We can more easily distinguish positive responses to anger when we can extricate ourselves from conflict and uncontrolled anger. In general, to get the most of anger, we should see ourselves as an emotionless observer. When we consider a typical anger scenario and imagine likely responses, we can see that conflicts can potentially be converted to creative energy. Anger and conflict are evidences that workgroup and individuals are committed to their goals, as conflict can motivate people to produce better results. That’s why some researches indicate that conflict in a project can actually encourage better outcomes, although in some cases, it is intense enough to cause anger. But as long as members of the team are completely focused and control their emotion, the result is often satisfactory.
Positive anger emotions are often focused on the work itself, instead of to one or more member of the workgroup. These are how anger can improve productivity:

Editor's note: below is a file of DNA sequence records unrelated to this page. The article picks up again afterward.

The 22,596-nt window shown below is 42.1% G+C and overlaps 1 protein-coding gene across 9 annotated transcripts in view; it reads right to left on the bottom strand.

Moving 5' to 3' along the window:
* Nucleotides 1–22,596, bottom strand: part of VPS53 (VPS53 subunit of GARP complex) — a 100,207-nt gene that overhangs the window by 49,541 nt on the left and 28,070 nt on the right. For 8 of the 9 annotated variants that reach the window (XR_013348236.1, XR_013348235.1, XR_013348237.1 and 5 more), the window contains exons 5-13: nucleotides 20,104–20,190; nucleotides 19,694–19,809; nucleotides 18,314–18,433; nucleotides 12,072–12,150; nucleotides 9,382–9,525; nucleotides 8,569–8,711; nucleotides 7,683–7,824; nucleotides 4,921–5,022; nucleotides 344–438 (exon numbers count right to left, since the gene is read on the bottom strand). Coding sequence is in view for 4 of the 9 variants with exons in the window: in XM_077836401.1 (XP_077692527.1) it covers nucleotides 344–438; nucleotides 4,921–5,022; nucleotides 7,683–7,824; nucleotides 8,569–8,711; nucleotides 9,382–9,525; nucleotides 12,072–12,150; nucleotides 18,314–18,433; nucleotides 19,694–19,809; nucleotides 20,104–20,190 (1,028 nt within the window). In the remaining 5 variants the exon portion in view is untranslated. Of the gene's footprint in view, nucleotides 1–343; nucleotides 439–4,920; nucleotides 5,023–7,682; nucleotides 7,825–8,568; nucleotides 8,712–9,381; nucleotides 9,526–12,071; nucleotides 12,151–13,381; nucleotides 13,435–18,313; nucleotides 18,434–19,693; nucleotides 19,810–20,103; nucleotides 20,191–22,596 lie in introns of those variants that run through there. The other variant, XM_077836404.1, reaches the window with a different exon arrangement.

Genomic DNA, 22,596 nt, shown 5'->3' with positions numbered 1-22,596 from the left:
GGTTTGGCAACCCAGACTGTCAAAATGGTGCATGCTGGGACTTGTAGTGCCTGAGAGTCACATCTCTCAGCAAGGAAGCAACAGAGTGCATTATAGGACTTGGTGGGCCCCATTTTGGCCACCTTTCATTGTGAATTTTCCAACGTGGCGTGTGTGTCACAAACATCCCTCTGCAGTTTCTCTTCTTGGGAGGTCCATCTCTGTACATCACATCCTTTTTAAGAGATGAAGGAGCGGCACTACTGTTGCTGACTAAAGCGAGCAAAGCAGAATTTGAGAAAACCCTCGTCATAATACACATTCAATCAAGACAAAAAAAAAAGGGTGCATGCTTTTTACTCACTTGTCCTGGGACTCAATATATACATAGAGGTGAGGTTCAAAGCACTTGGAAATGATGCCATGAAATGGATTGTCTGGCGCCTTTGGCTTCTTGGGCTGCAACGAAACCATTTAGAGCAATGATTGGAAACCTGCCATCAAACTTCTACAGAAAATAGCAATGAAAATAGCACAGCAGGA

• It channels energy to fuel intensive works for many hours
• It leads people to persevere when facing difficult goals
• It encourages people to become more innovative and creative
• It encourages debate among competing ideas, which can results in better results
• It encourages competition among group members that drives quality
• It provides important data on whether current conditions, behaviors, relationships, practices and policies are both effective and efficient
• It leads to fruitful discussions, actions and resolutions
• It motivates people to deal with competitors in the same industry
• It motivates people to face wrongdoers
• It draws attention to perceived injustice
Of course, angers are not focused solely to work environment, even if it is a great breeding ground for anger. Although most work-related anger tends to degenerate into interpersonal conflicts, anger can be very valuable asset when effectively handled. Organizations that are vulnerable to work-related anger should perform regular brainstorming sessions to manage anger.